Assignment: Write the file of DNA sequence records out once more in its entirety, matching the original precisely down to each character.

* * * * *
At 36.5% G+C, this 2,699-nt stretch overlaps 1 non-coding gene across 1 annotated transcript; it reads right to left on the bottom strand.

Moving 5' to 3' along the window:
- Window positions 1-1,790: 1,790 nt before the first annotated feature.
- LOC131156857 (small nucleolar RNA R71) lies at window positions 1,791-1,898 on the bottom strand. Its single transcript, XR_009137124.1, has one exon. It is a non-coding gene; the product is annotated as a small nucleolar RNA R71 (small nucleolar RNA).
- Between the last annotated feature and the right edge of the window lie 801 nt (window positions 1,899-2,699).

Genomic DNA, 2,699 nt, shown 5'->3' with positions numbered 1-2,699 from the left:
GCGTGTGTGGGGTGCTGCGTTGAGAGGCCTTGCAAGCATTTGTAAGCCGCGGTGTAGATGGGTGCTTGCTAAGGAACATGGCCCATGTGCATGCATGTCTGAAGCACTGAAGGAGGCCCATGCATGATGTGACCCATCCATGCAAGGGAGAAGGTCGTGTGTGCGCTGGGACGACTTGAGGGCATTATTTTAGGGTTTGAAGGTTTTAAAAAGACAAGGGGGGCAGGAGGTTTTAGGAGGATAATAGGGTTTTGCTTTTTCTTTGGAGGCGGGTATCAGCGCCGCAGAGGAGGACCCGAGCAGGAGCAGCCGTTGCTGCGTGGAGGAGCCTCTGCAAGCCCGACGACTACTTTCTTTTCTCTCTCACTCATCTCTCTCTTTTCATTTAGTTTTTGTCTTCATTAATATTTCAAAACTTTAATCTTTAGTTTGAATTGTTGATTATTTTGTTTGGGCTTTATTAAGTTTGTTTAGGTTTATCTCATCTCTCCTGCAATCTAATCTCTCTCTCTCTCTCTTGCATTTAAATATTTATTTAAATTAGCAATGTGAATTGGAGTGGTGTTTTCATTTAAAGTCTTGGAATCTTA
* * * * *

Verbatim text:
At 36.5% G+C, this 2,699-nt stretch overlaps 1 non-coding gene across 1 annotated transcript; it reads right to left on the bottom strand.

Moving 5' to 3' along the window:
- Window positions 1-1,790: 1,790 nt before the first annotated feature.
- LOC131156857 (small nucleolar RNA R71) lies at window positions 1,791-1,898 on the bottom strand. Its single transcript, XR_009137124.1, has one exon. It is a non-coding gene; the product is annotated as a small nucleolar RNA R71 (small nucleolar RNA).
- Between the last annotated feature and the right edge of the window lie 801 nt (window positions 1,899-2,699).

Genomic DNA, 2,699 nt, shown 5'->3' with positions numbered 1-2,699 from the left:
GCGTGTGTGGGGTGCTGCGTTGAGAGGCCTTGCAAGCATTTGTAAGCCGCGGTGTAGATGGGTGCTTGCTAAGGAACATGGCCCATGTGCATGCATGTCTGAAGCACTGAAGGAGGCCCATGCATGATGTGACCCATCCATGCAAGGGAGAAGGTCGTGTGTGCGCTGGGACGACTTGAGGGCATTATTTTAGGGTTTGAAGGTTTTAAAAAGACAAGGGGGGCAGGAGGTTTTAGGAGGATAATAGGGTTTTGCTTTTTCTTTGGAGGCGGGTATCAGCGCCGCAGAGGAGGACCCGAGCAGGAGCAGCCGTTGCTGCGTGGAGGAGCCTCTGCAAGCCCGACGACTACTTTCTTTTCTCTCTCACTCATCTCTCTCTTTTCATTTAGTTTTTGTCTTCATTAATATTTCAAAACTTTAATCTTTAGTTTGAATTGTTGATTATTTTGTTTGGGCTTTATTAAGTTTGTTTAGGTTTATCTCATCTCTCCTGCAATCTAATCTCTCTCTCTCTCTCTTGCATTTAAATATTTATTTAAATTAGCAATGTGAATTGGAGTGGTGTTTTCATTTAAAGTCTTGGAATCTTA